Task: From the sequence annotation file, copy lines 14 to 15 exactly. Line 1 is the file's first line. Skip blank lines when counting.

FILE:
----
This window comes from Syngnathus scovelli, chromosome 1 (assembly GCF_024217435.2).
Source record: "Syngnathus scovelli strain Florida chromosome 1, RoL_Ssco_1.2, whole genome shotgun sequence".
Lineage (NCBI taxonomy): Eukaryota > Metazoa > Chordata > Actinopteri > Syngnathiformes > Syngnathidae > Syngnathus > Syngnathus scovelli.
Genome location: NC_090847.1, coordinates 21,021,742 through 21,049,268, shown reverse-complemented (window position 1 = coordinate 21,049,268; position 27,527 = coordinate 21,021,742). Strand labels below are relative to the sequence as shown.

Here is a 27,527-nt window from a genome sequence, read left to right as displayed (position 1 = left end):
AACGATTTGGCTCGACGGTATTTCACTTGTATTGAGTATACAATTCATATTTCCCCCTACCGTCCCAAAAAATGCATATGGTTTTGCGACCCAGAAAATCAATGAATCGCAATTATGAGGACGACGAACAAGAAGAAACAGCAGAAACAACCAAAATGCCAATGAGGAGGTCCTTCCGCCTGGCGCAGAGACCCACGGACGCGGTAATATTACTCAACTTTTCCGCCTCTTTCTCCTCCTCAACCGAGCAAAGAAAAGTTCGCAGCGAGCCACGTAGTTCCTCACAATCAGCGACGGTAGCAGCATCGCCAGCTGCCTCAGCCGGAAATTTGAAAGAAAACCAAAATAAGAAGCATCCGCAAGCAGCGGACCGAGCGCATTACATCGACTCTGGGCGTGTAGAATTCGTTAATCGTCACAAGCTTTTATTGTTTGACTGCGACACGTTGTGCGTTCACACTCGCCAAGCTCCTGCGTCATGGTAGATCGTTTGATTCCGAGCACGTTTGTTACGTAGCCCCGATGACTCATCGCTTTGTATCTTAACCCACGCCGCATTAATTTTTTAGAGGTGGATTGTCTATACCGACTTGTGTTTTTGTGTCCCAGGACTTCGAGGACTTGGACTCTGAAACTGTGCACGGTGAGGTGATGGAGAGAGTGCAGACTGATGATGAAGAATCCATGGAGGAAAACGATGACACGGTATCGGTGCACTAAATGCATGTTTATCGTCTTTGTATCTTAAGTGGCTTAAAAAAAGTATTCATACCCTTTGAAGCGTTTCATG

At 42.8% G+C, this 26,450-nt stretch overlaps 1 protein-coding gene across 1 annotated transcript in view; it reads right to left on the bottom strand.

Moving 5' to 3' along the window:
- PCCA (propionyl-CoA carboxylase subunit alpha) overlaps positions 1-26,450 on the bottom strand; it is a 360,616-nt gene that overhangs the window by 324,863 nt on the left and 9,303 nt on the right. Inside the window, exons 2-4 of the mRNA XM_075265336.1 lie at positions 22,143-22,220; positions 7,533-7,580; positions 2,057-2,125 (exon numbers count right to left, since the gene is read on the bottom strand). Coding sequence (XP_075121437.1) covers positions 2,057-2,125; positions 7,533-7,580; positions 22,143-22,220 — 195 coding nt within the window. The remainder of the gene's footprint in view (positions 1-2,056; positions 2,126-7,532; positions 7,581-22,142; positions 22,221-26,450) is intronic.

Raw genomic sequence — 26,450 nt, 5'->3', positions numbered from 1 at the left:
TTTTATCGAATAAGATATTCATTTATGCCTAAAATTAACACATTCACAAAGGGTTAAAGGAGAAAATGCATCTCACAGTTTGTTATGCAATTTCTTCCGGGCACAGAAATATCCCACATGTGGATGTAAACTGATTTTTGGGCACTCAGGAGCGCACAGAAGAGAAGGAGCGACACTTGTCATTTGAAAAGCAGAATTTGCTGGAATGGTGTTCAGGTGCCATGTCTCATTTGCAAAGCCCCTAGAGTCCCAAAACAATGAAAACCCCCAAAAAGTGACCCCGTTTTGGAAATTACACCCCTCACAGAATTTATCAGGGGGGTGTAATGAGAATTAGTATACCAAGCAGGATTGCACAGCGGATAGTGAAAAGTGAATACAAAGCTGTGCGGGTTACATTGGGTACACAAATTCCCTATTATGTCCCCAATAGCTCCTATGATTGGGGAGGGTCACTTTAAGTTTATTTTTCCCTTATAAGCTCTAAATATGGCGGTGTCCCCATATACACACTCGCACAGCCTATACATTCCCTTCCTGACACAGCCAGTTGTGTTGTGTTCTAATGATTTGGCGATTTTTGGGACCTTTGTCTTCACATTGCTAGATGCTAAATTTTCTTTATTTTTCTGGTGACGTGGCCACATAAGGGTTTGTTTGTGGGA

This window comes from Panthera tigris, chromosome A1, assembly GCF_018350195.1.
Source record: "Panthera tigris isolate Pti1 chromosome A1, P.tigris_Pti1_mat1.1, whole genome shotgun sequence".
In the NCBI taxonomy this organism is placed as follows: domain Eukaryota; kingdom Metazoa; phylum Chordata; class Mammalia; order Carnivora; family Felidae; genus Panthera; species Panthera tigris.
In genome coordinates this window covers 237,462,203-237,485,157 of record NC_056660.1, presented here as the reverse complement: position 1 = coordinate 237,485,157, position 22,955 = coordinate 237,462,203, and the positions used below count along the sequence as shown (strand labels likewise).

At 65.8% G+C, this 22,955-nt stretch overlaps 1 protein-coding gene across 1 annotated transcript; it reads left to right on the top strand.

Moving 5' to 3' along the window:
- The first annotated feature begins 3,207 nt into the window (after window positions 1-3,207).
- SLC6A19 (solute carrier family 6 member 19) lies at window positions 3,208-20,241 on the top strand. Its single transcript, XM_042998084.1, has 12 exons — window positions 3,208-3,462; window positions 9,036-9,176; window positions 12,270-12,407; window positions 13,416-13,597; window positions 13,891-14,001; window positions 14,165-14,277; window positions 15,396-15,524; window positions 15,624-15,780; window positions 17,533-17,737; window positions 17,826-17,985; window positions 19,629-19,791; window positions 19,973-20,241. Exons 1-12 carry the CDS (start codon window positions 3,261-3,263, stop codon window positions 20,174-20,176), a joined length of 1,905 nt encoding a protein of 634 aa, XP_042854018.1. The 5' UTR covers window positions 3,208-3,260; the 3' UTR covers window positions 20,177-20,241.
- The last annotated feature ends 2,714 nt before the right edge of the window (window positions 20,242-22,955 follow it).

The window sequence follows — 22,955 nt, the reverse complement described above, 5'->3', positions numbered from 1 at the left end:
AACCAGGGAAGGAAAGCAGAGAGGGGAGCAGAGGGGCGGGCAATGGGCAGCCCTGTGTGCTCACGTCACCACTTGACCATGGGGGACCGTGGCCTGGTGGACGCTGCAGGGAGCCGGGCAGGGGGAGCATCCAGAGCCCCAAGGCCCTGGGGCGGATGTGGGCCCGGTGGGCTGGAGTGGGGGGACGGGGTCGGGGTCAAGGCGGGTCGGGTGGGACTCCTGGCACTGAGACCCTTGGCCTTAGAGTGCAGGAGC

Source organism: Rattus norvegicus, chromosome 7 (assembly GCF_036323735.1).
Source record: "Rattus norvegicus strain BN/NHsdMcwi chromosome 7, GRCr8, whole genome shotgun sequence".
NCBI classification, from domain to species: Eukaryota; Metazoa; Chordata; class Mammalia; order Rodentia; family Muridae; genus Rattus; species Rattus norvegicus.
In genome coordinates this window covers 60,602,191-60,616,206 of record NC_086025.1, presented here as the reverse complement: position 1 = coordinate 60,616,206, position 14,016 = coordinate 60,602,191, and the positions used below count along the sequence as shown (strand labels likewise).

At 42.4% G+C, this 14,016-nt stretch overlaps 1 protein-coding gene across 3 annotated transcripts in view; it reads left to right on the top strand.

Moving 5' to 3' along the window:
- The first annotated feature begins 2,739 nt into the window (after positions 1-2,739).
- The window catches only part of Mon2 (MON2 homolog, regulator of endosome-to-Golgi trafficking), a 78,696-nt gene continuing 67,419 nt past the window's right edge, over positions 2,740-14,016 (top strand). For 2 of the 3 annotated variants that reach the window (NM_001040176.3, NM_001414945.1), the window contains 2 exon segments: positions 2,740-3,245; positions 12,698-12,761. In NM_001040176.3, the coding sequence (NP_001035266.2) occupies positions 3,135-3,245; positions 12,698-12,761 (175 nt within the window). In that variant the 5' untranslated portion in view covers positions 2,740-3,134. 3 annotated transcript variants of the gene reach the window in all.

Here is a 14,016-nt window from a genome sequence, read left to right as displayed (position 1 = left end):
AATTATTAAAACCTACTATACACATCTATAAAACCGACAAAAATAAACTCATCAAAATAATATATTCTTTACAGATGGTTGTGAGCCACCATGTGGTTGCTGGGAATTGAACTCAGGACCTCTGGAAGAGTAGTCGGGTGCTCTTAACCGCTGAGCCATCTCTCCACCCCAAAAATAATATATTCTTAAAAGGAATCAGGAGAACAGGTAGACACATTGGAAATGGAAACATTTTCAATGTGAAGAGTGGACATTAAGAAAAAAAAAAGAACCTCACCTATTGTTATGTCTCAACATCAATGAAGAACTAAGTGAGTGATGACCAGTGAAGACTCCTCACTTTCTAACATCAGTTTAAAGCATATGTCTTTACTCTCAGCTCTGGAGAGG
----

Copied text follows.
In the NCBI taxonomy this organism is placed as follows: domain Eukaryota; kingdom Metazoa; phylum Chordata; class Mammalia; order Carnivora; family Felidae; genus Panthera; species Panthera tigris.
In genome coordinates this window covers 237,462,203-237,485,157 of record NC_056660.1, presented here as the reverse complement: position 1 = coordinate 237,485,157, position 22,955 = coordinate 237,462,203, and the positions used below count along the sequence as shown (strand labels likewise).